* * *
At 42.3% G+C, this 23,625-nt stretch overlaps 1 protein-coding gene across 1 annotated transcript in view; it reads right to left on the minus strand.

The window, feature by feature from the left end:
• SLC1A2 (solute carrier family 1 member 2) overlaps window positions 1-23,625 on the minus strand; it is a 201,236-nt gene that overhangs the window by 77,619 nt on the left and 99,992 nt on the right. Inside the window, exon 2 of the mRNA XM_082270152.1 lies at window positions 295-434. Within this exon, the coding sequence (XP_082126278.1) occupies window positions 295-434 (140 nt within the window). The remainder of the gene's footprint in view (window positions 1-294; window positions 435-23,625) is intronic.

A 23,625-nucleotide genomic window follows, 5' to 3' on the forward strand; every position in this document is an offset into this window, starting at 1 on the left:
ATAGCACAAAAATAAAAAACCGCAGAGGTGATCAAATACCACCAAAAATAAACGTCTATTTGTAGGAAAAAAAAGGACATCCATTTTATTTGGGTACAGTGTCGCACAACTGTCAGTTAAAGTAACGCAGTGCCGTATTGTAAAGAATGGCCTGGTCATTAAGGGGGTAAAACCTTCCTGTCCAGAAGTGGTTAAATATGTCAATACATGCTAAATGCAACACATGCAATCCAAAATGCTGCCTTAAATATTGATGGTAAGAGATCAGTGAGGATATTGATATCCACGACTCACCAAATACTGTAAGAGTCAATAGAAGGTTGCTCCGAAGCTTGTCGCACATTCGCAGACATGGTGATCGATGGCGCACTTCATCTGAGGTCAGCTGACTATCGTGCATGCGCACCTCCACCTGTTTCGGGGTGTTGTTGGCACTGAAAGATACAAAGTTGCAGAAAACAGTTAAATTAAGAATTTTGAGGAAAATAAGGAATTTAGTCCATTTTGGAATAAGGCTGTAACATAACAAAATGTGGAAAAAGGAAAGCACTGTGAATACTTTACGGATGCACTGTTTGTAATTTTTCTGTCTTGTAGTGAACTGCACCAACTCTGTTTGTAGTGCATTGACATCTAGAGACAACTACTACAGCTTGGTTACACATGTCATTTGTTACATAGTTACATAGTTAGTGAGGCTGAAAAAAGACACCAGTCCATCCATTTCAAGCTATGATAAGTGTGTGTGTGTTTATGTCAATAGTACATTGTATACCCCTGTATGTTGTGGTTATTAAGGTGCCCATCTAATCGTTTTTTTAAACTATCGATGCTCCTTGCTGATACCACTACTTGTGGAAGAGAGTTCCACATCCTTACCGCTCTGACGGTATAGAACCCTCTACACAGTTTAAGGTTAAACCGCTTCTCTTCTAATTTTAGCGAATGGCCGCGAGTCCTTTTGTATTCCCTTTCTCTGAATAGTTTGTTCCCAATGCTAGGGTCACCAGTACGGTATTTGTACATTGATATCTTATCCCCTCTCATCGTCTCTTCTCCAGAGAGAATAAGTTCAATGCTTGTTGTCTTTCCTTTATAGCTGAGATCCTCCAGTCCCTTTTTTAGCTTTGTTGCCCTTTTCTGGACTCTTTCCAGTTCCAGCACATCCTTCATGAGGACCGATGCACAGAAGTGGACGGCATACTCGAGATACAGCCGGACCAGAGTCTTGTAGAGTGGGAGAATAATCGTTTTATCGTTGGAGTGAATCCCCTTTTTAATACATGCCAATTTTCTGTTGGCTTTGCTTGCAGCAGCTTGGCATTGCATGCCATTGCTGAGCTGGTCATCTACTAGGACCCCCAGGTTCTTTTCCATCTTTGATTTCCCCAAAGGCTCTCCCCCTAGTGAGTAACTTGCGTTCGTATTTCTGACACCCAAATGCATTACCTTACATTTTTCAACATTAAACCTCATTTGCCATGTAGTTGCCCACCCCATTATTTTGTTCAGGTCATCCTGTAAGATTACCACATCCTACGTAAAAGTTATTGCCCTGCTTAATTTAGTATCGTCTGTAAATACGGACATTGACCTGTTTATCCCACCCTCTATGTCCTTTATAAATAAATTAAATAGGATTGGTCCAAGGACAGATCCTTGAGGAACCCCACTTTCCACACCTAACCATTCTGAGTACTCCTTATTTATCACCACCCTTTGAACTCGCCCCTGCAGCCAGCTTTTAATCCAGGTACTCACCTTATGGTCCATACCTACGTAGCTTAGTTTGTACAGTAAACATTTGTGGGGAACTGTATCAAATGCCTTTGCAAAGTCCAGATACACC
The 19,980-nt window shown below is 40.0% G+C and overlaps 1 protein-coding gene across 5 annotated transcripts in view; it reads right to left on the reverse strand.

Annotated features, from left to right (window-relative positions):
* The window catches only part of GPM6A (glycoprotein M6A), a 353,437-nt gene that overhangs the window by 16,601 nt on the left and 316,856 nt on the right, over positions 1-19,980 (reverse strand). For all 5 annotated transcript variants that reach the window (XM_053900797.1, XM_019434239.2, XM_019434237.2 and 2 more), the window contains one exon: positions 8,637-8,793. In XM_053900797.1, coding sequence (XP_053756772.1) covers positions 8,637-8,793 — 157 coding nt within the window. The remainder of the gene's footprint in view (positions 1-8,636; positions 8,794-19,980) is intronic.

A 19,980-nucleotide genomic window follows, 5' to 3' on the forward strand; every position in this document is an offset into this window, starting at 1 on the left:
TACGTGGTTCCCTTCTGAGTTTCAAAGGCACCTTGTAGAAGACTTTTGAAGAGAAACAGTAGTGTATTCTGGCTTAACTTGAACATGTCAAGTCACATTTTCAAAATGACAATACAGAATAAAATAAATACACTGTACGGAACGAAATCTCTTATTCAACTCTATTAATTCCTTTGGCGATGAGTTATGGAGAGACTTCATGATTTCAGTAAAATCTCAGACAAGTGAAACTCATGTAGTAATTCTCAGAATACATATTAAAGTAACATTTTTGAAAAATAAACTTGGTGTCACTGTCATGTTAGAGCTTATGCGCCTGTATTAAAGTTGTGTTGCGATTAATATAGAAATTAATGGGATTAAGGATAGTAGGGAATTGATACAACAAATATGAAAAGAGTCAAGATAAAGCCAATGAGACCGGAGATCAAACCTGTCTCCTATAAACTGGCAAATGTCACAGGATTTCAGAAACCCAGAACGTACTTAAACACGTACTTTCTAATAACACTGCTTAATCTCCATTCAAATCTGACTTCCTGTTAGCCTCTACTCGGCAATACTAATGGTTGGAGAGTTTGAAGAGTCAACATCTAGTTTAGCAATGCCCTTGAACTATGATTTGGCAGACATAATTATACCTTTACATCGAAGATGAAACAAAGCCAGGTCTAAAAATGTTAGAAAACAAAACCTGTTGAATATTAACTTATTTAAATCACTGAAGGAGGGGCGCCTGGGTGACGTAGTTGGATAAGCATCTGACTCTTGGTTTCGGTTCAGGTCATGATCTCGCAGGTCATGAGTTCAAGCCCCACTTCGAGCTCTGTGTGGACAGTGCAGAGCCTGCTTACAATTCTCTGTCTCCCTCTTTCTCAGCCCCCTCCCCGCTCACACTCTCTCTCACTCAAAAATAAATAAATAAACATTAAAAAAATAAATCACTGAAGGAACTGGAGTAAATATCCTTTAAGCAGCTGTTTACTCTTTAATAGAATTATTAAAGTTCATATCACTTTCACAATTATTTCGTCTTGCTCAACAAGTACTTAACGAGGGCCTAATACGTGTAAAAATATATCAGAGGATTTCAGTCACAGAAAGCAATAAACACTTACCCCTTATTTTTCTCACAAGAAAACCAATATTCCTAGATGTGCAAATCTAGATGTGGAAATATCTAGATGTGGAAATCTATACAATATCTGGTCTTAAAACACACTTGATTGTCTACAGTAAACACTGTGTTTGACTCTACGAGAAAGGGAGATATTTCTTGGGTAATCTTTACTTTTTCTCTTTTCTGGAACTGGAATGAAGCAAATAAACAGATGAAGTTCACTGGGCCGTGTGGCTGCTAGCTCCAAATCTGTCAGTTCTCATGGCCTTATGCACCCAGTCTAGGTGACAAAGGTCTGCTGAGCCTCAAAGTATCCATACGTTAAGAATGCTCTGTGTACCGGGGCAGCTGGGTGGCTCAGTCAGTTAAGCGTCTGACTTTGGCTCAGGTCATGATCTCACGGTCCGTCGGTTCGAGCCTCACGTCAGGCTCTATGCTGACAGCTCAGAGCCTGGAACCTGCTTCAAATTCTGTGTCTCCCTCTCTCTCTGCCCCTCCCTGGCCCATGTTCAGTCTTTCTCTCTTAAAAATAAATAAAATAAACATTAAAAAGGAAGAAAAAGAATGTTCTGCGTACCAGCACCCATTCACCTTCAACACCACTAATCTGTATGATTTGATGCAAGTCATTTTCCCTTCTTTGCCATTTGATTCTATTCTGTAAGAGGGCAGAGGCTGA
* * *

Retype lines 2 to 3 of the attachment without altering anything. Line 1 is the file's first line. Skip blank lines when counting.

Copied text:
The window, feature by feature from the left end:
• SLC1A2 (solute carrier family 1 member 2) overlaps window positions 1-23,625 on the minus strand; it is a 201,236-nt gene that overhangs the window by 77,619 nt on the left and 99,992 nt on the right. Inside the window, exon 2 of the mRNA XM_082270152.1 lies at window positions 295-434. Within this exon, the coding sequence (XP_082126278.1) occupies window positions 295-434 (140 nt within the window). The remainder of the gene's footprint in view (window positions 1-294; window positions 435-23,625) is intronic.